Since the launch of Sputnik on October 4, 1957, the development of space activities has provided a kind of evidence for the conduct of human affairs, to the point of neglecting to question these activities from an ethical point of view: only since the beginning of the 2000s has a real ethical interrogation within the space community (French Space Agency, International Space University, COPUOS) been developed, in parallel with international law. Taking advantage of a rich cultural background and a cooperative sustained effort, space ethics contributes, for example, to better management of debris orbiting the Earth, evaluation of the social impacts of observation satellite systems, and the arrival of new private entrepreneurs apparently less aware of the impacts of managing space as a common heritage of humanity. If space law provides a possible framework and a set of principles for the current and future management of space activities, ethical principles must be considered to accurately assess their reasons for being and their consequences. The following questions are pertinent today: Has space become a trash can? Is space “Big Brother’s” ally? Is space for sale? Should space be explored at any cost? These issues require special expertise of the situation (e.g., the distribution of debris around the Earth, the capabilities of observation satellites); consideration of the global, dual (civil, military) nature of space; and reference to ethical principles (responsibility, vigilance). Human space flight, space tourism, and the search for extraterrestrial life are also subject to ethical questioning. At the beginning of the 21st century, space ethics remained a goal for the space community.
Emergence of ballistic missile technology after World War II enabled human flight into the Earth’s orbit, fueling the imagination of those fascinated with science, technology, exploration, and adventure. The performance of astronauts in the early flights assuaged concerns about the functioning of “the human system” in the absence of the Earth’s gravity. However, researchers in space medicine have observed degradation of crews after longer exposure to the space environment and have developed countermeasures for most of them, although significant challenges remain. With the dawn of the 21st century, well-financed and technically competent commercial entities have begun to provide more affordable alternatives to historically expensive and risk-averse government-funded programs. The growing accessibility to space has encouraged entrepreneurs to pursue plans for potentially autarkic communities beyond the Earth, exploiting natural resources on other worlds. Should such dreams prove to be technically and economically feasible, a new era will open for humanity with concomitant societal issues of a revolutionary nature.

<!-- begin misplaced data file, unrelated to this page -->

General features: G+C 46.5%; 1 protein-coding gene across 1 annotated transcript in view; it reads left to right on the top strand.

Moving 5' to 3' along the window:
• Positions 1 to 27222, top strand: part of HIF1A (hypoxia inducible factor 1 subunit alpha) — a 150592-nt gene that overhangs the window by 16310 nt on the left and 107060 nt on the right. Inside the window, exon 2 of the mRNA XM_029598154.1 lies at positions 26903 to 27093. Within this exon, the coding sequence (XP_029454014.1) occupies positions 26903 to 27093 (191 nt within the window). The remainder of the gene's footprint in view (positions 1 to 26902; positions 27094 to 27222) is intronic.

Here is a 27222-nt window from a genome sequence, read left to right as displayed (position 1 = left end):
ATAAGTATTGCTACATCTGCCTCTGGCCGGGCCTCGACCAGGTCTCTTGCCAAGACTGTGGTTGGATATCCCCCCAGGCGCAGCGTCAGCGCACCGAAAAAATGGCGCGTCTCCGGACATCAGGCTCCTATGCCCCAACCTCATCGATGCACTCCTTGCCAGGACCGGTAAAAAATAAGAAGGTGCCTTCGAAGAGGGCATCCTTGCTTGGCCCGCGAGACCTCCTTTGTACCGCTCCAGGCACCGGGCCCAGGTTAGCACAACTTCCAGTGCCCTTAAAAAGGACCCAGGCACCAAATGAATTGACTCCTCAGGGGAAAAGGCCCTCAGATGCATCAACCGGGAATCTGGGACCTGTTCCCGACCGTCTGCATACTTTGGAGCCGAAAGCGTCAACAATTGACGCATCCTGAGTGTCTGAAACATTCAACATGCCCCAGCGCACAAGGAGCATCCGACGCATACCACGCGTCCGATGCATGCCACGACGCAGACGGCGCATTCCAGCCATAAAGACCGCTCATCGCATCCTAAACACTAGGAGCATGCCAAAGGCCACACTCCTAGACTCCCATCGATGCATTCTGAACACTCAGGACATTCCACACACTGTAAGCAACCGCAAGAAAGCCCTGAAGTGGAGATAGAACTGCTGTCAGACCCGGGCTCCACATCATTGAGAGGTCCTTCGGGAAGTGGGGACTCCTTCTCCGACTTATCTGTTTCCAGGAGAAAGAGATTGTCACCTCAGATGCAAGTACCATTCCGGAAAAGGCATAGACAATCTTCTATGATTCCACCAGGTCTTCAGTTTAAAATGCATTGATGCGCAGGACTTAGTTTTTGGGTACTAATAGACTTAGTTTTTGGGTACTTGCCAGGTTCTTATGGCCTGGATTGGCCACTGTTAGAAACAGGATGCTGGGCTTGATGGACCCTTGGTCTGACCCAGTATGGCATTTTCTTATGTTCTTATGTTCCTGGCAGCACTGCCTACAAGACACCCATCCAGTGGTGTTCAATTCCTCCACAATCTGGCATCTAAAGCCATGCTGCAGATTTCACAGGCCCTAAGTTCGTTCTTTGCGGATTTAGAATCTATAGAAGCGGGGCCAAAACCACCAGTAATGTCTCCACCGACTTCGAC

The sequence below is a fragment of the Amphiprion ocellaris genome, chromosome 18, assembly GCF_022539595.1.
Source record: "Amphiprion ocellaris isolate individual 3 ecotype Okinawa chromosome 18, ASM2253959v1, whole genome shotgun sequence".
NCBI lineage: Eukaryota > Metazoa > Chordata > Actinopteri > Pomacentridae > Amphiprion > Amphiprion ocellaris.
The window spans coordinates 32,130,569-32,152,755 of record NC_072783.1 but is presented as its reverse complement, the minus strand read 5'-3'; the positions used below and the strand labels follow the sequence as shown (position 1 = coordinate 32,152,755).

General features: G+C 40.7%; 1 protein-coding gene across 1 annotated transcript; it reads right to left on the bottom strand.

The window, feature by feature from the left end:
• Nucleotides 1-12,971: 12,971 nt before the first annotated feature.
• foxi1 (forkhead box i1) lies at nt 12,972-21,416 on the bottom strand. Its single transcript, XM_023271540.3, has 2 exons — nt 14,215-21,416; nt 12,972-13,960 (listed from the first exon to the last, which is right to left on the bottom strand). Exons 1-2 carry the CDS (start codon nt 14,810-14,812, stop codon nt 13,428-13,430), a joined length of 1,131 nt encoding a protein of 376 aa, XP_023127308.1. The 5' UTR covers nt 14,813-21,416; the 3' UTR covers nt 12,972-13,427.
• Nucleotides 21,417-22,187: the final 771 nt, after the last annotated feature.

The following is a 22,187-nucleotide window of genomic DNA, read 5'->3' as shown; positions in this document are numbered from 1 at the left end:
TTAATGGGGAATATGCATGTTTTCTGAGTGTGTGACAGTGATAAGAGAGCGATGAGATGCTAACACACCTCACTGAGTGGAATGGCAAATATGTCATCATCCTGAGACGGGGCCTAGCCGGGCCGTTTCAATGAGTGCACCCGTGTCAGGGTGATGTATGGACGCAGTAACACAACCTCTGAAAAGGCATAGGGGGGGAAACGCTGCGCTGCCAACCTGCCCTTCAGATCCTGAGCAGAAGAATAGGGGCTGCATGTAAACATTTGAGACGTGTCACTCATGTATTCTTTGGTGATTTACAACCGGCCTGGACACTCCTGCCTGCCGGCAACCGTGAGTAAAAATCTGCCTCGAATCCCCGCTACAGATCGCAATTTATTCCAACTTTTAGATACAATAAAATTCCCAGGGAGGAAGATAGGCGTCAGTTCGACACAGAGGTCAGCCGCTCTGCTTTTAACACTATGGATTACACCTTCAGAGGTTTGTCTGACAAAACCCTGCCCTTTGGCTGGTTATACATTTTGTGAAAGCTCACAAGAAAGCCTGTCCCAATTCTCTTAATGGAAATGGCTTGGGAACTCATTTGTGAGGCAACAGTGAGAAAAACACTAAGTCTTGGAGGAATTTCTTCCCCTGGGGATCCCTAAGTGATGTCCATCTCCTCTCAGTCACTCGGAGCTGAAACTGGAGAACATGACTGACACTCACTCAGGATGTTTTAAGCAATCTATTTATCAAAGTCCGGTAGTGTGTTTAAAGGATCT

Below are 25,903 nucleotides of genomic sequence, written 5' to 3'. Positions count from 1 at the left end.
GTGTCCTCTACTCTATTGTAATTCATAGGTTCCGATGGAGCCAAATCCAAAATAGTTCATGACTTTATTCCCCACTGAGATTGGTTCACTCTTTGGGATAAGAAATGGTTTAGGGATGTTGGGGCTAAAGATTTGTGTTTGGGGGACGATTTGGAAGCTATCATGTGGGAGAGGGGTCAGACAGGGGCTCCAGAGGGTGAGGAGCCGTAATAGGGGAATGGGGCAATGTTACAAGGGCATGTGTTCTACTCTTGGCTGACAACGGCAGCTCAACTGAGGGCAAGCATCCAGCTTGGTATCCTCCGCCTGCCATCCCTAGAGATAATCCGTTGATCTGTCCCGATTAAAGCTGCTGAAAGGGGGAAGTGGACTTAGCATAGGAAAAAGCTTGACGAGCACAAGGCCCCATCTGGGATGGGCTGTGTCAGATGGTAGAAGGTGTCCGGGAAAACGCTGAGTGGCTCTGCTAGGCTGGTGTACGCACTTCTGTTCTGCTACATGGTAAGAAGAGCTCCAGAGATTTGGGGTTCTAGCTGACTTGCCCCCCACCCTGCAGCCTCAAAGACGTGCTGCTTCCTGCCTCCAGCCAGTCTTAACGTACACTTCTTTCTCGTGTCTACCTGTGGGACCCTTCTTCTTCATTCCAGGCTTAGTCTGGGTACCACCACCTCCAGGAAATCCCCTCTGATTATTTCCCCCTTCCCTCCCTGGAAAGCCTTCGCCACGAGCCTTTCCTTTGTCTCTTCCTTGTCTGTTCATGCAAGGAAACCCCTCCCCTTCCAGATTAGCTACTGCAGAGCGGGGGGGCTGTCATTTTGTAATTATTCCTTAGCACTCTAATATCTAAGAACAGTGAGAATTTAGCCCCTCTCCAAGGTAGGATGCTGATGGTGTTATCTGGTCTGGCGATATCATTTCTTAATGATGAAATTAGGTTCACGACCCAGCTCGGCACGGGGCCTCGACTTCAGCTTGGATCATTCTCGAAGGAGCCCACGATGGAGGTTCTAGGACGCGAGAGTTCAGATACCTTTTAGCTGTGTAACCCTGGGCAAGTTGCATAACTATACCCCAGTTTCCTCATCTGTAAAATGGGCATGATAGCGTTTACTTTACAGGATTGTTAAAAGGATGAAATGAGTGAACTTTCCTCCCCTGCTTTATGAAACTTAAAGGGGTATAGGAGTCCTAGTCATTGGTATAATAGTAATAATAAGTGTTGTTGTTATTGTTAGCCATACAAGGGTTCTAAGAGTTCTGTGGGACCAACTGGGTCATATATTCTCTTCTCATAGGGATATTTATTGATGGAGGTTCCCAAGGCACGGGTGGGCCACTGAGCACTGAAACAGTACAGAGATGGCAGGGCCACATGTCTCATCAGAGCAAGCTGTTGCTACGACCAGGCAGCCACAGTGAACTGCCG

James D. Burke and Erik M. Conway
The Jet Propulsion Laboratory (JPL) of the California Institute of Technology had its origins in a student project to develop rocket propulsion in the late 1930s. It attracted funding from the U.S. Army just prior to U.S. entry into World War II and became an Army missile research facility in 1943. Because of its origins as a contractor-operated Army research facility, JPL is the National Aeronautics and Space Administration’s (NASA) only contractor-operated field center. It remains a unit of the California Institute of Technology. In the decades since its founding, the laboratory, first under U.S. Army direction and then as a NASA field center, has grown and evolved into an internationally recognized institution generally seen as a leader in solar system exploration but whose portfolio includes substantial Earth remote sensing. JPL’s history includes episodes where the course of the laboratory’s development took turning points into new directions. After developing short-range ballistic missiles for the Army, the laboratory embarked on a new career in lunar and planetary exploration through the early 1970s and abandoned its original purpose as a propulsion technology laboratory. It developed the telecommunications infrastructure for planetary exploration too. It diversified into Earth science and astrophysics in the late 1970s and, due to a downturn in funding for planetary exploration, returned to significant amounts of defense work in the 1980s. The end of the Cold War between 1989 and 1991 resulted in a declining NASA budget, but support for planetary exploration actually improved within NASA management—as long as that exploration could be done more cheaply. This resulted in what is known as the “Faster Better Cheaper” period in NASA history. For JPL, this ended in 2000, succeeded by a return to more rigorous technical standards and increased costs.
Christopher Daniel Johnson